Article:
And if you’re wondering why I’m writing about these things today, well, the reason is this: we are becoming a minority, we who believe that a marriage by its very definition requires a man and a woman. Which means that we probably know more people than not who disagree with us, people who wonder (like I used to wonder) what the big deal is in allowing two women or two men to pledge to be together forever. And if you’re like me, you have gay friends. And quite honestly, regardless of sexual orientation, people are looking for love or acceptance or happiness–or all of the above. So we Catholics must, amidst the debates and politics and Facebook-profile-picture-wars, remember that the average person has never heard God’s beautiful plan for men and for women.
The average person has never heard God’s beautiful plan for men and for women.
When I see photos of dear friends marching in gay pride parades, or sit at a table surrounded by women who think I’m a jerk for believing in restricting marriage to one man and one woman, I think about this. I think about how I used to be on the pill. I think about how there was a time when I felt frustrated in church because everything about evangelicalism had started to seem arbitrary. I think about how I used to equate setting moral standards with “being judgmental.” I think about how I scoffed at a well-known evangelical’s booklet defending traditional marriage.
I think about how I lacked the information to properly connect the dots between God, creation, personhood, marriage, children, natural law, and the good of society.
And there are countless people in the exact same boat, people who were either never taught or could never accept God’s design for man and for woman, for holy matrimony and for sexuality. To them, our cries for traditional marriage and our use of terms like “disordered” and “chaste” and “procreative” sound unbelievably irrelevant. They want to hear love, and they don’t hear it there. Because they don’t know what it is. And at the end of the day, if one does not accept that, as the Catechism of the Catholic Church says, “God is the author of marriage”, then one has no real foundation for believing in a set definition of marriage. Period.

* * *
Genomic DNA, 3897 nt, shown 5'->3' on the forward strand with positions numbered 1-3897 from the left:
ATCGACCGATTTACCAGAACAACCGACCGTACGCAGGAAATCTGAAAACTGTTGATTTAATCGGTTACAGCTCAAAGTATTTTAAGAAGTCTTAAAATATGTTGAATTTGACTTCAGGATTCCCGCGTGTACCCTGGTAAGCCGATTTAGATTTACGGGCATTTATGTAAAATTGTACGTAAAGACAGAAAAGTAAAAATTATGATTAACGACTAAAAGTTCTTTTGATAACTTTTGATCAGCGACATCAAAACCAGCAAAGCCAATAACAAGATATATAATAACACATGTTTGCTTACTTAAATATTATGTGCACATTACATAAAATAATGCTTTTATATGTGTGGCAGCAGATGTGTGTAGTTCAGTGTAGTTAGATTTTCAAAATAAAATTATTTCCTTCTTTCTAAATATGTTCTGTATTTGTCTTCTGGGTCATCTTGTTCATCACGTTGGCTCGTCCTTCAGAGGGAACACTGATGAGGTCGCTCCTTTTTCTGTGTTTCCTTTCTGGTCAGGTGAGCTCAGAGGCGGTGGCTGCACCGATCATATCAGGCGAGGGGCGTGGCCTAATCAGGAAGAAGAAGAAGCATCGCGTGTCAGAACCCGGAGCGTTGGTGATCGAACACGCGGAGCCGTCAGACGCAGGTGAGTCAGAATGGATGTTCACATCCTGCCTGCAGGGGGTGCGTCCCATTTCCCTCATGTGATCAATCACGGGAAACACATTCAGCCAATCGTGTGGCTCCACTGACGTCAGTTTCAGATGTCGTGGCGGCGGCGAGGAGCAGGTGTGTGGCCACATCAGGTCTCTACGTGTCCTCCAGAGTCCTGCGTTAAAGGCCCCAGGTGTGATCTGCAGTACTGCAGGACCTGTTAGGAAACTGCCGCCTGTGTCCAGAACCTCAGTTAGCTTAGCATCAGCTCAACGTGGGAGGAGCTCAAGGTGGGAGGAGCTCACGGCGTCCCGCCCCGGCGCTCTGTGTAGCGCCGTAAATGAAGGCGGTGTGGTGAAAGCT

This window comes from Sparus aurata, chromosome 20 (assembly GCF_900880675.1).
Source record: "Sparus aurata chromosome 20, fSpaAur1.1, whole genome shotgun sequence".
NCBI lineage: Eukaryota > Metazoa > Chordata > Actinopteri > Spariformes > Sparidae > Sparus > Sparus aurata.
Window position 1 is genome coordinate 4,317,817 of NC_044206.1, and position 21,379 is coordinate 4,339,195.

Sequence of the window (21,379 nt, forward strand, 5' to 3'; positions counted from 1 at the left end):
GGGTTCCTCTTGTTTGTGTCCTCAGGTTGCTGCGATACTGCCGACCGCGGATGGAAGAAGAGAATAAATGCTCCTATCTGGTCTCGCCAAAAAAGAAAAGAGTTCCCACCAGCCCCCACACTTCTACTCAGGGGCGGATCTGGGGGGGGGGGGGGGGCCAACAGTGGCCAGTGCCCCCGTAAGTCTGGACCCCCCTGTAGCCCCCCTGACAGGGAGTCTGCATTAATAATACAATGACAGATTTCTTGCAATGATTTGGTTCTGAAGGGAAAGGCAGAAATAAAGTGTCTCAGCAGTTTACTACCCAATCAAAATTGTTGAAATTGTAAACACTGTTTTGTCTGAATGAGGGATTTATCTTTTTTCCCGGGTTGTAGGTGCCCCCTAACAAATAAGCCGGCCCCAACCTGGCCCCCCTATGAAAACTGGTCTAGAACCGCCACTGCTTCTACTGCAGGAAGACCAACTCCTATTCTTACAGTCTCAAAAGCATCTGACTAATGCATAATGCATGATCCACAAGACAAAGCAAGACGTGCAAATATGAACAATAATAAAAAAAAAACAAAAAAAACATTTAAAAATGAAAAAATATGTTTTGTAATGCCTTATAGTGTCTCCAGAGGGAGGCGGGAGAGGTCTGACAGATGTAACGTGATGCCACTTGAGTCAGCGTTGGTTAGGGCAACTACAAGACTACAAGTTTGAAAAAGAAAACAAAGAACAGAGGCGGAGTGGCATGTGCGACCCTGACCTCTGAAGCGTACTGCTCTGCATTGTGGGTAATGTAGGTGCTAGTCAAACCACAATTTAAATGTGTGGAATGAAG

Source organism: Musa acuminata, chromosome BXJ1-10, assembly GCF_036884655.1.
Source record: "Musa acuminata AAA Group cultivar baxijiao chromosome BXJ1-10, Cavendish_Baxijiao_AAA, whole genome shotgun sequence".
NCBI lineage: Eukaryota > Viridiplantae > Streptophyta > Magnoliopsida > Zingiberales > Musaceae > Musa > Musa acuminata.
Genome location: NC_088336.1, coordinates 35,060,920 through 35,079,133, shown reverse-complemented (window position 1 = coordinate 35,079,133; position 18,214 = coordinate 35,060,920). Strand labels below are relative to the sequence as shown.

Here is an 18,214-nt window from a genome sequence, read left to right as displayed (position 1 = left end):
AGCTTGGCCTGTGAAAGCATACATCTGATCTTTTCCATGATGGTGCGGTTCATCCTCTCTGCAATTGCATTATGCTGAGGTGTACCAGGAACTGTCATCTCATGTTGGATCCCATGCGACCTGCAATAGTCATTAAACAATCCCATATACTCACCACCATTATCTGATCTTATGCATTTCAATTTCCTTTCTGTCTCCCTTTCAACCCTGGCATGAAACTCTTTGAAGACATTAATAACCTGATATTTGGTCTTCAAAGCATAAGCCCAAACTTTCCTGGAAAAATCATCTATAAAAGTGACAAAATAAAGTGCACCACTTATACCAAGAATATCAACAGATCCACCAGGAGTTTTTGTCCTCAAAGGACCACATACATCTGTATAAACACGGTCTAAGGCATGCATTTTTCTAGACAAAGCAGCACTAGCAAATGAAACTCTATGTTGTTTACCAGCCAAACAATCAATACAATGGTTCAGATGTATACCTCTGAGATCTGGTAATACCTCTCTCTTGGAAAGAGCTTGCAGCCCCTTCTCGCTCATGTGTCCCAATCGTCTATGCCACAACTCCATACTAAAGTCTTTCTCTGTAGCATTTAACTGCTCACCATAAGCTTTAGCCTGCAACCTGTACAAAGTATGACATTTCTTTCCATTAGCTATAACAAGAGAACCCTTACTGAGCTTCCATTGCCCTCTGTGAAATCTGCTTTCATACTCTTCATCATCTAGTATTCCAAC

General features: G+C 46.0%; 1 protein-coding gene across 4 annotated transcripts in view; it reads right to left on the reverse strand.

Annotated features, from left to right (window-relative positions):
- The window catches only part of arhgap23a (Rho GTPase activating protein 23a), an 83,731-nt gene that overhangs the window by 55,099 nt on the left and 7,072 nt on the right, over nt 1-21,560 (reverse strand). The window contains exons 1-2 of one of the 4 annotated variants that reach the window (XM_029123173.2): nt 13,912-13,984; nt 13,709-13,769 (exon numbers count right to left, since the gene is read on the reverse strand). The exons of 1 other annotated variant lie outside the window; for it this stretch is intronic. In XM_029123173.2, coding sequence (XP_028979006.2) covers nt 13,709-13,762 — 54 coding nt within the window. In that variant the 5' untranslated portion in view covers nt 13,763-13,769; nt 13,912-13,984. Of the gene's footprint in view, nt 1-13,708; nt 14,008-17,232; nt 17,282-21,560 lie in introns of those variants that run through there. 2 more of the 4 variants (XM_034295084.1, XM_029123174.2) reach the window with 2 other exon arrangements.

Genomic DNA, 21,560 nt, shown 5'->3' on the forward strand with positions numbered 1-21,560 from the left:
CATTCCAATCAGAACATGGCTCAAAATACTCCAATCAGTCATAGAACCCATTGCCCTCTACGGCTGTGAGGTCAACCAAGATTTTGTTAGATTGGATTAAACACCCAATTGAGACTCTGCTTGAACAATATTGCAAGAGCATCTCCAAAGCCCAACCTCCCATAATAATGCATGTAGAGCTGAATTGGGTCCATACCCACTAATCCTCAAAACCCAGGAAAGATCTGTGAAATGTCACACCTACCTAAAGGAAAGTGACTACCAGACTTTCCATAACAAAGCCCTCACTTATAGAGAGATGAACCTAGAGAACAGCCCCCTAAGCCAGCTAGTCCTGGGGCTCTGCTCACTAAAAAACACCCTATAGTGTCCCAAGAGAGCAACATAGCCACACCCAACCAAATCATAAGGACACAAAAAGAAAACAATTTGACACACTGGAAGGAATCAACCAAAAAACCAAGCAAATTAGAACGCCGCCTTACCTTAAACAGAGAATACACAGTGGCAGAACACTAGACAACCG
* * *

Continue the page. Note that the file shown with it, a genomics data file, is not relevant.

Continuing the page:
So Catholics, you must remember that you have a gift in the Church, a gift in the Holy Spirit, and as such, a gift in knowing precisely who you are. It is easy to take all that for granted, which is why I occasionally sit and remember back to when truth felt relative because I belonged to a faith tradition that often prided itself on not having concrete answers. And I love where I come from, but I’m grateful that God brought my husband and me into the fullness of the faith. I’d had no idea the extent of wholeness and love and grace that was merely there for the taking.
As we stand and pray for traditional marriage, let us also take this amazingly unprecedented opportunity–when the entire nation is wanting to talk about marriage, sex, and children–to share God’s design for men and for women. Let us explain why exactly it is that we believe sexuality was created for married couples, why we are open to life, and why marriage is so very sacred. Let us live lives that reflect the joy and beauty of our faith and of our vocation. Let us be available for conversations where we can correct any misconceptions about historic Christian belief, and share our perspective with clarity and love. Speaking as someone who once went searching for these very answers, I can tell you how very hungry our world is for truth. You may not change any minds or win any hearts, but you will have done your part to bring God’s saving and life-giving message about men and women to a culture drowning in deprivation and death. And there’s always the chance that a future convert, like I was, is listening.